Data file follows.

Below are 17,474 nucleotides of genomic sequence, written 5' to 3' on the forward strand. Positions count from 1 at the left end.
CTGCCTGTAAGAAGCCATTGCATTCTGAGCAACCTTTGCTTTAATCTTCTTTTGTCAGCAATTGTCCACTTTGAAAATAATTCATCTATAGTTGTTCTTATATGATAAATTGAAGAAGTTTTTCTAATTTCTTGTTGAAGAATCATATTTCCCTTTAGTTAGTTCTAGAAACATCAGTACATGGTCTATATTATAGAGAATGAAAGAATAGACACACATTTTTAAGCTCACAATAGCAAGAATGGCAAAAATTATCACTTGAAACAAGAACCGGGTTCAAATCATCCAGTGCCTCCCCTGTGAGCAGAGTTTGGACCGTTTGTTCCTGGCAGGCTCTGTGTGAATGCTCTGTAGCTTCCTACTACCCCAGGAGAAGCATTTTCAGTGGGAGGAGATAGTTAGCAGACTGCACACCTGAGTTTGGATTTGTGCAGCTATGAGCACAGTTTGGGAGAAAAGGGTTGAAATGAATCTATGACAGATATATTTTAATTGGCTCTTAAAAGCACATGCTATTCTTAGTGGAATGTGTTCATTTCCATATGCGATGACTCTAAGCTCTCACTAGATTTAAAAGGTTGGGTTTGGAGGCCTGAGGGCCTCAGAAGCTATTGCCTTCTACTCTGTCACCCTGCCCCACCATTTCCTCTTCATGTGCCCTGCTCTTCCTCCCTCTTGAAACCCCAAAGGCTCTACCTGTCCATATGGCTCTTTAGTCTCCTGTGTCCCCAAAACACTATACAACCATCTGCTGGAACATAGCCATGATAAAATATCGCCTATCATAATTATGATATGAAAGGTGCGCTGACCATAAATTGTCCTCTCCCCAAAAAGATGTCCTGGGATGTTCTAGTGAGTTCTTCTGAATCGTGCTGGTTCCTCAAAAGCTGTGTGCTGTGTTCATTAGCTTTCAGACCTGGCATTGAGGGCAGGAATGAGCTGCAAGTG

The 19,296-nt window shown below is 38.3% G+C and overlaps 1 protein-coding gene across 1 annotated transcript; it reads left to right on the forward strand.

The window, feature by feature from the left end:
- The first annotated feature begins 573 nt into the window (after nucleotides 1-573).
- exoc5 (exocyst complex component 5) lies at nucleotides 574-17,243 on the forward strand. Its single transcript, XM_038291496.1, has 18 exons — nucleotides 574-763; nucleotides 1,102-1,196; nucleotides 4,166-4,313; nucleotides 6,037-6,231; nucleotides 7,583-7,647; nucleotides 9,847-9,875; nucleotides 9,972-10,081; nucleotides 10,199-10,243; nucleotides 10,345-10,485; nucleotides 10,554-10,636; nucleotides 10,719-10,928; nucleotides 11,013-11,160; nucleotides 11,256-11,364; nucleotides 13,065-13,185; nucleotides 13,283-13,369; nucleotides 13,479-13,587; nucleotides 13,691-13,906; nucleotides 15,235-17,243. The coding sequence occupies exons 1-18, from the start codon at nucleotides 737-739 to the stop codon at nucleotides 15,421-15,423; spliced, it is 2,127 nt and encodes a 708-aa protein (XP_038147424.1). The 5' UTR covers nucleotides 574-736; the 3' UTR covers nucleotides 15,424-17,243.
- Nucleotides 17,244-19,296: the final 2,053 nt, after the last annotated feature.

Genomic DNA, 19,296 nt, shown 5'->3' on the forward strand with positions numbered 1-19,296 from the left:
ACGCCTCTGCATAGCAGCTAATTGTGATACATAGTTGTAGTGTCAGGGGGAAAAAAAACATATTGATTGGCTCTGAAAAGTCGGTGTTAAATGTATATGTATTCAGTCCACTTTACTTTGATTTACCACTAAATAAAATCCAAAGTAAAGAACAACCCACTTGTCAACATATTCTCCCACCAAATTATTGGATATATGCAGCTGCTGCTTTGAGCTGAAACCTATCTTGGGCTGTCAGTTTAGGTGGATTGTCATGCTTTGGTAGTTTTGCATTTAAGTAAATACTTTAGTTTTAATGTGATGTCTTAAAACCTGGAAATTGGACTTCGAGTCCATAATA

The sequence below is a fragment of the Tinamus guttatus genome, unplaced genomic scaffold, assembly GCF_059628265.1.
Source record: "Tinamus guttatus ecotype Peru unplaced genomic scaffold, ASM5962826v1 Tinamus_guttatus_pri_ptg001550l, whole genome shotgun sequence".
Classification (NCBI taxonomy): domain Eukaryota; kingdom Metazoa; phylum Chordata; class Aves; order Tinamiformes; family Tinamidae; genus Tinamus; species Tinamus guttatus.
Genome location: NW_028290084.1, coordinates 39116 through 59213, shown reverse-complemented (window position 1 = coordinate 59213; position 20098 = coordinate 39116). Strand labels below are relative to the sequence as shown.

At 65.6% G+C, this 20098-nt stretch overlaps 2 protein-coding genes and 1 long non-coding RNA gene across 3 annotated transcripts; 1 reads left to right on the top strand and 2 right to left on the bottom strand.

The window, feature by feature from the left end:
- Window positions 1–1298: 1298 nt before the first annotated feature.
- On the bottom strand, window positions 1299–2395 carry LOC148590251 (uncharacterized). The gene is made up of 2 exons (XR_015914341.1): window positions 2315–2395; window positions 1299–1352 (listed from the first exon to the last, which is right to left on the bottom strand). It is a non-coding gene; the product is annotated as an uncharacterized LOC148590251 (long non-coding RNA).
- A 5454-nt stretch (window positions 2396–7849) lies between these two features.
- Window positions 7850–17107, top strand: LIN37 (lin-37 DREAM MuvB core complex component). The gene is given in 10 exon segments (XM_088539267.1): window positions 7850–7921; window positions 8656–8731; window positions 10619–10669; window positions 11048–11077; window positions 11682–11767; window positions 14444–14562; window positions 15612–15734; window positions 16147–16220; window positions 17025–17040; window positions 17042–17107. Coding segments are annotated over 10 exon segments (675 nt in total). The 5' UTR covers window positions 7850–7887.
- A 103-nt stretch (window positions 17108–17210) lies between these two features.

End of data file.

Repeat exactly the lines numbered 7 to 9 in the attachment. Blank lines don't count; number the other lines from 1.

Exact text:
- Nucleotides 17,244-19,296: the final 2,053 nt, after the last annotated feature.

Genomic DNA, 19,296 nt, shown 5'->3' on the forward strand with positions numbered 1-19,296 from the left:
ACGCCTCTGCATAGCAGCTAATTGTGATACATAGTTGTAGTGTCAGGGGGAAAAAAAACATATTGATTGGCTCTGAAAAGTCGGTGTTAAATGTATATGTATTCAGTCCACTTTACTTTGATTTACCACTAAATAAAATCCAAAGTAAAGAACAACCCACTTGTCAACATATTCTCCCACCAAATTATTGGATATATGCAGCTGCTGCTTTGAGCTGAAACCTATCTTGGGCTGTCAGTTTAGGTGGATTGTCATGCTTTGGTAGTTTTGCATTTAAGTAAATACTTTAGTTTTAATGTGATGTCTTAAAACCTGGAAATTGGACTTCGAGTCCATAATA